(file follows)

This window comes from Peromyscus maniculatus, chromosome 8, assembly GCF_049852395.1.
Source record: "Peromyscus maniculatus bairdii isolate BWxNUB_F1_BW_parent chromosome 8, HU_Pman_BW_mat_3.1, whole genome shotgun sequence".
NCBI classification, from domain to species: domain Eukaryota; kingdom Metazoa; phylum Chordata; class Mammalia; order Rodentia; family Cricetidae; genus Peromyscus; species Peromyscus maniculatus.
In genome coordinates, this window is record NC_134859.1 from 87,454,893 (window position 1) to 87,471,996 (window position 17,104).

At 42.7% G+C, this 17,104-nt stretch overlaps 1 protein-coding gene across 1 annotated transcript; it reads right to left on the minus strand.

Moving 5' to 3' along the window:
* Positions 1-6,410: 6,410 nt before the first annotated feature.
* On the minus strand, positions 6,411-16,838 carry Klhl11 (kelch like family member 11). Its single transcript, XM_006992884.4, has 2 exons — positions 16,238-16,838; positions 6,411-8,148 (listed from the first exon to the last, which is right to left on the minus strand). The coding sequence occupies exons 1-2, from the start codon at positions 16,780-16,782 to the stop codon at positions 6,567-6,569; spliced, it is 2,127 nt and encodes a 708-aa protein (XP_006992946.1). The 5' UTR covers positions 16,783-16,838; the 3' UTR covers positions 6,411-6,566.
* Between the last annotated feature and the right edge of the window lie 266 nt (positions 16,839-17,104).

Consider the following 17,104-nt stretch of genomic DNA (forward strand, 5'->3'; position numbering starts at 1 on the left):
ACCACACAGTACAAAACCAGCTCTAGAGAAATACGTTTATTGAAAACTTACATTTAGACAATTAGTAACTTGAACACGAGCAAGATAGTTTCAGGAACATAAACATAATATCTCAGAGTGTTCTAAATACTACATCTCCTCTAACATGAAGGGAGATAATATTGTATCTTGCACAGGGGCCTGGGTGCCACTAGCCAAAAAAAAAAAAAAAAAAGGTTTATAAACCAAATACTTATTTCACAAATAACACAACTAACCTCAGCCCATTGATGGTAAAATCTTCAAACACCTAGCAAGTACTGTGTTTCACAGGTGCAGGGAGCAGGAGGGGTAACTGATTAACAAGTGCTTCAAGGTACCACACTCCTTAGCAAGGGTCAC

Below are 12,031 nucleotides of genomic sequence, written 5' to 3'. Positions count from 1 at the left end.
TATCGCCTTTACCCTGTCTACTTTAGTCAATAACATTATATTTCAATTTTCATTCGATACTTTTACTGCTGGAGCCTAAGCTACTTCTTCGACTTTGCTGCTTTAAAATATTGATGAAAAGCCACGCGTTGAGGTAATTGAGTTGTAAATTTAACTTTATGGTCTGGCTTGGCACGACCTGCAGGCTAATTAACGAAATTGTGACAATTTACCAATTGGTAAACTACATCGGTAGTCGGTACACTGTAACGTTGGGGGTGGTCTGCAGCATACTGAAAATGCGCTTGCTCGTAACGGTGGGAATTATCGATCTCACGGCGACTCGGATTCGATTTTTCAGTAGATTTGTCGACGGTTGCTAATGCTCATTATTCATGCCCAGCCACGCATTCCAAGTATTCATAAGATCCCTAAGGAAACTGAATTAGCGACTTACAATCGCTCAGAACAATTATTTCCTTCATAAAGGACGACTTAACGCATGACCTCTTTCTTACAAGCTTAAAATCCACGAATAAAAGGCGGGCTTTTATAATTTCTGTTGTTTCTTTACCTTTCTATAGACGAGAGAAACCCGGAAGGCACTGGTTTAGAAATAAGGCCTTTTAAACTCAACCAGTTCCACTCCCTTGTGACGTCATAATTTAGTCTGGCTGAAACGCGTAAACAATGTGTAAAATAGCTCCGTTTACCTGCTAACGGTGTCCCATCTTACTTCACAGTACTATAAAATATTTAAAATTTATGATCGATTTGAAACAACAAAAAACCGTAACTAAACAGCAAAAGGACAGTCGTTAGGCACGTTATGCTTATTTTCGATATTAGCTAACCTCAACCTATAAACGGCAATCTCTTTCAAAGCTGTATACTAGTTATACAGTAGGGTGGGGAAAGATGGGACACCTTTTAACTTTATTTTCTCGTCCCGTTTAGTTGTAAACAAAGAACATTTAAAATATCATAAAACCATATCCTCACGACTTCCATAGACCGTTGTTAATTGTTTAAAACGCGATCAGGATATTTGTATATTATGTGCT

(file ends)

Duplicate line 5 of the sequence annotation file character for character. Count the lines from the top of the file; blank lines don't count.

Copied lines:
At 42.7% G+C, this 17,104-nt stretch overlaps 1 protein-coding gene across 1 annotated transcript; it reads right to left on the minus strand.